By I C Naik
We saw that the 29th October MAHA CHS Ordinance has virtually reverted the responsibility of elections to committees of smaller housing societies back to the general body meetings; may be an initiative towards democratization or a myth! Simultaneously a few provisions introduced by the Ordinance, we are going to look at soon, seem to suggest very strong apprehensions about the autonomous and democratic functioning of housing societies just as the case with the country’s democracy itself.
Given the choice Indian bureaucracy would not be happy with autonomous and democratic functioning. This is in defiance of the National Policy on Cooperatives under which the India has expressly desired that the role of cooperative regulatory authorities be limited to a few matters like timely elections, audit and measures to take care of interest of members and other stake holders in cooperatives. In its landmark judgment of March 19, 2015 in Vipulbhai M. Chaudhary Versus Gujarat’s Amul Dairy case [(2015) 42 SCD 494] the Supreme Court of India clearly exhorted that “Such societies are to be registered only if they are founded on cooperative principles of democracy, equality, equity and solidarity.” As per the Hon. Apex Court pursuant to the Constitutional (97th Amendment) Act 2011, [in short 97CAA] ” Democratic functioning and autonomy have now become the core constitutional values of a cooperative society.”
Prima facie the most redeeming feature of the amendments is a separate Chapter III Cooperative Housing Societies containing sections 154B, 154-B1 to 154B-31. This creates an illusion that delays in housing society management from Government side will be significantly cut down. Let’s have an over view of the provisions of the Ordinance.
Sub-section (1) and (2) of new Section 154B contains two lists of Sections in the MCS Act 1960. One list I of numbers of sections which shall continue to apply to housing societies also mutatis mutandis (i. e. “matters or things are generally the same, but to be altered, when necessary, as to names, offices, and the like” per Wikipedia). The second list notes the numbers of sections which shall not apply to cooperative housing societies.
Three provisions of this ordinance needs to be carefully noted as they are more like administrative escape gates for the State’s Cooperative Department and can cause inconvenience to housing management of societies.
- Section 154B-31 of this exclusive Chapter III: Cooperative Housing Societies in the MCS Act 1960 has two Sub-sections as extracted below, namely;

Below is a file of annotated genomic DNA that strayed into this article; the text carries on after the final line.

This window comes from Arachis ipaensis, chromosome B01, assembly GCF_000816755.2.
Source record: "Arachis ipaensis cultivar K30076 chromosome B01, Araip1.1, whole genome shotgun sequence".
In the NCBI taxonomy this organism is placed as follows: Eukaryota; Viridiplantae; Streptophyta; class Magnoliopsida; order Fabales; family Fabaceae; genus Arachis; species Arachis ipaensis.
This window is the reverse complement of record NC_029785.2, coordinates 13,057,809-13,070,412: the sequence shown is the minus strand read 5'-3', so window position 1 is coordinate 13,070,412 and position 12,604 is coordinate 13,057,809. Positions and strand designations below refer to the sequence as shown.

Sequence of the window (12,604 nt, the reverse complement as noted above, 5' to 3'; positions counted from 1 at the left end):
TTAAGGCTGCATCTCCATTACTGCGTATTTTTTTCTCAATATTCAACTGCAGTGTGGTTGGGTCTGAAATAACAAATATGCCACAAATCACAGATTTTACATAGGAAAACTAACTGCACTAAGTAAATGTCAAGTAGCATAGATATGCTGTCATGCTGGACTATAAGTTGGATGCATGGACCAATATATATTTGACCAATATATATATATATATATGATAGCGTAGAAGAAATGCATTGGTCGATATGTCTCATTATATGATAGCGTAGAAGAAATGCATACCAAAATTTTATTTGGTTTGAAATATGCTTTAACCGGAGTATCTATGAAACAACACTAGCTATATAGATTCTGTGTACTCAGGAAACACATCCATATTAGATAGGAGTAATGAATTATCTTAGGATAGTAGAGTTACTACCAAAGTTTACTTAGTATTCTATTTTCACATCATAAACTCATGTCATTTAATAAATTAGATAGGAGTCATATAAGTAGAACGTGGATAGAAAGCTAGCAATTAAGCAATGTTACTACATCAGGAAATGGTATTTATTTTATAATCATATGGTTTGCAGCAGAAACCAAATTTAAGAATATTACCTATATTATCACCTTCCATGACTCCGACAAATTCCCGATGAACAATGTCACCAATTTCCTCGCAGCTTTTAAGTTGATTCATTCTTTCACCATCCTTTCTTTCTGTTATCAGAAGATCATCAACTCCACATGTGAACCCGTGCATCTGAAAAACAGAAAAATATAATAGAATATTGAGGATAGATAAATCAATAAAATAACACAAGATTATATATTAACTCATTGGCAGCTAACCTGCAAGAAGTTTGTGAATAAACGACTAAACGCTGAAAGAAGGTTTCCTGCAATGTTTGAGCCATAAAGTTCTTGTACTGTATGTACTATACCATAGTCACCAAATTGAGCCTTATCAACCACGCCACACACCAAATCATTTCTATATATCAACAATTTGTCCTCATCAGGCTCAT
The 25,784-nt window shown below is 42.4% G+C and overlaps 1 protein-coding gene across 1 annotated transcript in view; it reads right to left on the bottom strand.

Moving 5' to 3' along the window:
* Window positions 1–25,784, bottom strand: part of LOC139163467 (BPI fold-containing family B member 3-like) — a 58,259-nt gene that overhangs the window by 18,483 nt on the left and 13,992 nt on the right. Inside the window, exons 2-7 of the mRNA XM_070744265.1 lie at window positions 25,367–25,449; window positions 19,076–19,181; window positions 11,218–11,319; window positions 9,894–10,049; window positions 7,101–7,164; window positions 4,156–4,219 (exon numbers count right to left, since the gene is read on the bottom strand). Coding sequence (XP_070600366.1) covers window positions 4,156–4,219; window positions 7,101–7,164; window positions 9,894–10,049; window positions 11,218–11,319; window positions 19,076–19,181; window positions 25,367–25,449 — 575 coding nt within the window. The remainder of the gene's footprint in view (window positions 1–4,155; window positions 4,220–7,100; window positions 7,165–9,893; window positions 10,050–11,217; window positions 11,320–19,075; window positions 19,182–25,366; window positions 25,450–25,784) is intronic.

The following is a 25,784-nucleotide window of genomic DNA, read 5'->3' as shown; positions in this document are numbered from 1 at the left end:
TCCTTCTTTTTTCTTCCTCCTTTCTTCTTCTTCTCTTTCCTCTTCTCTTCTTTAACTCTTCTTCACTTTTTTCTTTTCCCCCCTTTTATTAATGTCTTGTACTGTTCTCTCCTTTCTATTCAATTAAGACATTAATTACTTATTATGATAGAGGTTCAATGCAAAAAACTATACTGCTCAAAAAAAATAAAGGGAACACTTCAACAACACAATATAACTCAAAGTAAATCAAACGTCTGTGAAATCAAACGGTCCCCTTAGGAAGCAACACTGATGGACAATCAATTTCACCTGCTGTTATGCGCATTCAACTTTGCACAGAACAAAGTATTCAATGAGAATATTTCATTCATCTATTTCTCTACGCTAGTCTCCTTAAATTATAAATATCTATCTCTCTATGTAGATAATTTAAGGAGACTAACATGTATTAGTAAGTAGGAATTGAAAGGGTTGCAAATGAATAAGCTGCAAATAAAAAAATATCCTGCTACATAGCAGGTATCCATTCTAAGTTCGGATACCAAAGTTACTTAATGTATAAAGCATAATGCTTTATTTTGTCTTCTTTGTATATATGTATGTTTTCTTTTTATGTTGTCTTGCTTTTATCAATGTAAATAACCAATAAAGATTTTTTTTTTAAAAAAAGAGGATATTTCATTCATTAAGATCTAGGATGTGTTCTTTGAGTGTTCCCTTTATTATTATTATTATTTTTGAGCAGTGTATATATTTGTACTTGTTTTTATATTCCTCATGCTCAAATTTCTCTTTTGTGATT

” (1) The rules, orders, by-laws, circulars or instruments having the force of law and existing on the date of commencement of the Ordinance (29-0-2018) which are applicable to the societies governed by this Chapter on that date shall until expressly repealed, modified or amended, continue to apply to the said societies.
(2) provides that ”every proceedings by or against the society and pending before any Court, tribunal or authority on the said date of commencement shall be continued and decided as if the provisions of this Chapter are not made applicable in respect of such societies.”.
These provisions are bound to prove highly confusing to housing societies and a source of intense disputes inter se the members and qua the directions from the State Government Authorities. Remedy may turn out to be verse than the disease.
Certain areas of housing society regulations are noteworthy under some of the Sections namely Sec.154B-2 to Sec. 154B30 to the State Government Departments most of which continue to be headed by the same overburdened authority the Commissioner for Cooperation and Registrar of Cooperative Societies [CCRCS]. Decision making on these matters is now entrusted to this regime. Following tabulation proves the point. This move is diametrically opposite to the constitutional imperative to allow the Cooperative Housing Societies to function with autonomy and democratic member control. The direction of the Apex Court [in Chairman Vipul Chaudhary’s dismissal case] namely has also been overturned: “Democratic functioning and autonomy have now become the core constitutional values of a cooperative society.